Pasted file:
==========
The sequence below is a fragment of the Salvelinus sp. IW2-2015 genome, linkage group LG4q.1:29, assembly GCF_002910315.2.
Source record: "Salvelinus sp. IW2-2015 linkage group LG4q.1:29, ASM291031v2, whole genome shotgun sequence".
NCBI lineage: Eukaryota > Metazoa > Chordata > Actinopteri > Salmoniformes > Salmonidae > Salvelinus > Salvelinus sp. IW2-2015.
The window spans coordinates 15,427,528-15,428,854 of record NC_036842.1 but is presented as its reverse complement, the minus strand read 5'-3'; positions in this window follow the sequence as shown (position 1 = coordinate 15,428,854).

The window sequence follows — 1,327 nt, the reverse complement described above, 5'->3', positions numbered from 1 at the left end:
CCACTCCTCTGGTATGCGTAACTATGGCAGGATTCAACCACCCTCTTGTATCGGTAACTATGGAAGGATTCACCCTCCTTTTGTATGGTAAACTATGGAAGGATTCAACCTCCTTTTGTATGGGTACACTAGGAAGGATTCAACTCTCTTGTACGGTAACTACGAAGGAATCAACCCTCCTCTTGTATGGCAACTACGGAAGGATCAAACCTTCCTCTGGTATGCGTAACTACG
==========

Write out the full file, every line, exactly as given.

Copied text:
The sequence below is a fragment of the Salvelinus sp. IW2-2015 genome, linkage group LG4q.1:29, assembly GCF_002910315.2.
Source record: "Salvelinus sp. IW2-2015 linkage group LG4q.1:29, ASM291031v2, whole genome shotgun sequence".
NCBI lineage: Eukaryota > Metazoa > Chordata > Actinopteri > Salmoniformes > Salmonidae > Salvelinus > Salvelinus sp. IW2-2015.
The window spans coordinates 15,427,528-15,428,854 of record NC_036842.1 but is presented as its reverse complement, the minus strand read 5'-3'; positions in this window follow the sequence as shown (position 1 = coordinate 15,428,854).

The window sequence follows — 1,327 nt, the reverse complement described above, 5'->3', positions numbered from 1 at the left end:
CCACTCCTCTGGTATGCGTAACTATGGCAGGATTCAACCACCCTCTTGTATCGGTAACTATGGAAGGATTCACCCTCCTTTTGTATGGTAAACTATGGAAGGATTCAACCTCCTTTTGTATGGGTACACTAGGAAGGATTCAACTCTCTTGTACGGTAACTACGAAGGAATCAACCCTCCTCTTGTATGGCAACTACGGAAGGATCAAACCTTCCTCTGGTATGCGTAACTACG